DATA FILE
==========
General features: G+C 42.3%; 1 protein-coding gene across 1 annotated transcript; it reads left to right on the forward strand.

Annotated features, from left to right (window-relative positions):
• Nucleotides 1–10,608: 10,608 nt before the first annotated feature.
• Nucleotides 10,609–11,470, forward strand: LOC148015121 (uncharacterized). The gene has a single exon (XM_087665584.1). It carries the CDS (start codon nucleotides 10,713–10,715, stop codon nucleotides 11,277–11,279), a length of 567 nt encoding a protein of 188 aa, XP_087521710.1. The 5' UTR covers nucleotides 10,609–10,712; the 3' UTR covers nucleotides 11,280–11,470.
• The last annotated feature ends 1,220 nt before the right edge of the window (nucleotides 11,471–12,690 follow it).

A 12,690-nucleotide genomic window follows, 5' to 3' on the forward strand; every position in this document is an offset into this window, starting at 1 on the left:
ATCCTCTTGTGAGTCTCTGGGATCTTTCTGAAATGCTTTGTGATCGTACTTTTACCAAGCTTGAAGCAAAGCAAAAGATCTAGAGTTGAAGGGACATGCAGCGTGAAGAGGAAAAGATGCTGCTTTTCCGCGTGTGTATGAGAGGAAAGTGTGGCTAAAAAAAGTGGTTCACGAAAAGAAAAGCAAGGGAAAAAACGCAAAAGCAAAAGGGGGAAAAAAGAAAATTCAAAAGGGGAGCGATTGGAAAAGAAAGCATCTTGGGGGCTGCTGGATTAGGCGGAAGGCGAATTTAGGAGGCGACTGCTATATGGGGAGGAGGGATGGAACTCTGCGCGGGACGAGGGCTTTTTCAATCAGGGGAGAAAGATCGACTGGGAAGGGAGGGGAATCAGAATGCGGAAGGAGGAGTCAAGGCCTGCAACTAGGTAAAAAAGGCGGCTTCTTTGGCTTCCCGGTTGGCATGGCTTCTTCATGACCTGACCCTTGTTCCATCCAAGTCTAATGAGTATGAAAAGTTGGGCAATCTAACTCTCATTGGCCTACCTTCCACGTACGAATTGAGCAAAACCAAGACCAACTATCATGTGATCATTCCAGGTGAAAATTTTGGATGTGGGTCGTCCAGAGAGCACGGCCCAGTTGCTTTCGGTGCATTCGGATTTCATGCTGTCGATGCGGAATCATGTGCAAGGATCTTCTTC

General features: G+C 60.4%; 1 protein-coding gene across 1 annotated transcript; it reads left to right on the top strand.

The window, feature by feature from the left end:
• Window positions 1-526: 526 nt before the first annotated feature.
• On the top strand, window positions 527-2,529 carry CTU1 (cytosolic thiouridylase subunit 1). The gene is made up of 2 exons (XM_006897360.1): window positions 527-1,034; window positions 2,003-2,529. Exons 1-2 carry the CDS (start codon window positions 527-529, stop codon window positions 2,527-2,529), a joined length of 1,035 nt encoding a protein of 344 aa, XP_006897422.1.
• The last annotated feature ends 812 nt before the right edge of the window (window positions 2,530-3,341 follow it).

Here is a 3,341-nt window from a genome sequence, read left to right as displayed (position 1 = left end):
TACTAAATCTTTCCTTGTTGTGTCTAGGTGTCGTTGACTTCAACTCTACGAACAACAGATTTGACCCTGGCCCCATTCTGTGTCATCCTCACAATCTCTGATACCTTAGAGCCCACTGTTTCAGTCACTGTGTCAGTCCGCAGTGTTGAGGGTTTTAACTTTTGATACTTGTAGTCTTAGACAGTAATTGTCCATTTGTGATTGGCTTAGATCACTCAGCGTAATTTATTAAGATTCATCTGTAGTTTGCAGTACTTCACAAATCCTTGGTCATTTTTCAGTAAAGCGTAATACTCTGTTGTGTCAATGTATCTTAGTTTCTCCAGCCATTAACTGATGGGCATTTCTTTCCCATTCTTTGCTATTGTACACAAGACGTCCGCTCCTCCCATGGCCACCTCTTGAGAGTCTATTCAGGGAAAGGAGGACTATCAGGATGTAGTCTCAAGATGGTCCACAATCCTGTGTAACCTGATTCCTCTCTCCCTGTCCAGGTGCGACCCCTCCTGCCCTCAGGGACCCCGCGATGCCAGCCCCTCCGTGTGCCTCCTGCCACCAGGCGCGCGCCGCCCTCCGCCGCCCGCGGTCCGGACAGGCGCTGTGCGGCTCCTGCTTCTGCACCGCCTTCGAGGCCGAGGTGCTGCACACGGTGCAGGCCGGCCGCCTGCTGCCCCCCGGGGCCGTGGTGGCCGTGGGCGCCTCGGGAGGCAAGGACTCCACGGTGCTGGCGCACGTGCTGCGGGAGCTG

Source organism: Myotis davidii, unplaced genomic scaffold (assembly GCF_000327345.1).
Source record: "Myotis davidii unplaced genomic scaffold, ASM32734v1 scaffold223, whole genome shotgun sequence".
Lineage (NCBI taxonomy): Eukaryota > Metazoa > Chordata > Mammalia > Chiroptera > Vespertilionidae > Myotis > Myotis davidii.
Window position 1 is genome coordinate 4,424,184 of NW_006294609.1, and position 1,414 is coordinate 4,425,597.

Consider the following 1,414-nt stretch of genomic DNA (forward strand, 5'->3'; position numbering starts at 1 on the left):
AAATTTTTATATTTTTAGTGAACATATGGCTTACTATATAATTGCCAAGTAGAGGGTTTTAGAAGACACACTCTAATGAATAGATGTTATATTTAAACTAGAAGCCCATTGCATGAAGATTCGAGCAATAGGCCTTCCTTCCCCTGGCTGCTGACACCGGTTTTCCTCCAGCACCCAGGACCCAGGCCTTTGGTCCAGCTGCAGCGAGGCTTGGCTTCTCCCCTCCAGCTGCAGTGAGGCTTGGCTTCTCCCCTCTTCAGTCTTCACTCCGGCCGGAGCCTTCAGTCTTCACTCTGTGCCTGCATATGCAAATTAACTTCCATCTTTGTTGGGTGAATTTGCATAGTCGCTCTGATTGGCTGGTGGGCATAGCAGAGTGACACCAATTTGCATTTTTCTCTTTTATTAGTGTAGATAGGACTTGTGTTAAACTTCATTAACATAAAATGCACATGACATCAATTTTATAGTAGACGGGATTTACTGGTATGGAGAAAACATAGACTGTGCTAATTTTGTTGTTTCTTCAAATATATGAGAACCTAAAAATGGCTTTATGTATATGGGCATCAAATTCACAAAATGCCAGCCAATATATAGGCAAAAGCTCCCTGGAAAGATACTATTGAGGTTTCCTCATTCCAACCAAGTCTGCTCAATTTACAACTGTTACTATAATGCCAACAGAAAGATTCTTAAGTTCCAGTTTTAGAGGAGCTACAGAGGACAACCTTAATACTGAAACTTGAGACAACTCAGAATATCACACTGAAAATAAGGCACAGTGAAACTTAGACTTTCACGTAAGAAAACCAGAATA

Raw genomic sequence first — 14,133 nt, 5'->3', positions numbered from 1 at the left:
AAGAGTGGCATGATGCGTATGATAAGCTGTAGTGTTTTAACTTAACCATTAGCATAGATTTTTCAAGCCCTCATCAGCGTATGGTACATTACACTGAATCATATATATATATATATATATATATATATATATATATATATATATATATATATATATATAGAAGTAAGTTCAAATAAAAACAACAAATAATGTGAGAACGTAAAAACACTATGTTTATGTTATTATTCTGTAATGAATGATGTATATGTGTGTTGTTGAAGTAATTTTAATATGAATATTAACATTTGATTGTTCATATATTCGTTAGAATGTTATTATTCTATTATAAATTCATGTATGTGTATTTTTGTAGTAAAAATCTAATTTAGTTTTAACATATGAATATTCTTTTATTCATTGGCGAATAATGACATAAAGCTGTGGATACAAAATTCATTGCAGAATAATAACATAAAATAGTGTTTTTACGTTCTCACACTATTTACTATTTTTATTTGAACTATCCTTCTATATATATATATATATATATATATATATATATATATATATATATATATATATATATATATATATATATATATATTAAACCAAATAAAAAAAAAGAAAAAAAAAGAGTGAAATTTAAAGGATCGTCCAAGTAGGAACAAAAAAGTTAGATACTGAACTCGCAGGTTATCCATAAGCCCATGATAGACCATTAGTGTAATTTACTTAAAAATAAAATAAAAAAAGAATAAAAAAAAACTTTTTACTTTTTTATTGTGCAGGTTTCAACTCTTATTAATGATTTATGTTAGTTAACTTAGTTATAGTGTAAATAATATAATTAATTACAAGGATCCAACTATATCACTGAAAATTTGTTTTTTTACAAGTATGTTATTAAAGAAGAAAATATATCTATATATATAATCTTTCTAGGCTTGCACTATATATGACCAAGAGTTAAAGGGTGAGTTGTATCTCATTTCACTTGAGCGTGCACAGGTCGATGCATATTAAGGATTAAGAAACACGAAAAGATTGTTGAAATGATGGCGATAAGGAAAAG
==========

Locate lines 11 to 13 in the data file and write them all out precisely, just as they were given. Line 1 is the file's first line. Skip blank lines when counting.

• On the top strand, window positions 527-2,529 carry CTU1 (cytosolic thiouridylase subunit 1). The gene is made up of 2 exons (XM_006897360.1): window positions 527-1,034; window positions 2,003-2,529. Exons 1-2 carry the CDS (start codon window positions 527-529, stop codon window positions 2,527-2,529), a joined length of 1,035 nt encoding a protein of 344 aa, XP_006897422.1.
• The last annotated feature ends 812 nt before the right edge of the window (window positions 2,530-3,341 follow it).

Here is a 3,341-nt window from a genome sequence, read left to right as displayed (position 1 = left end):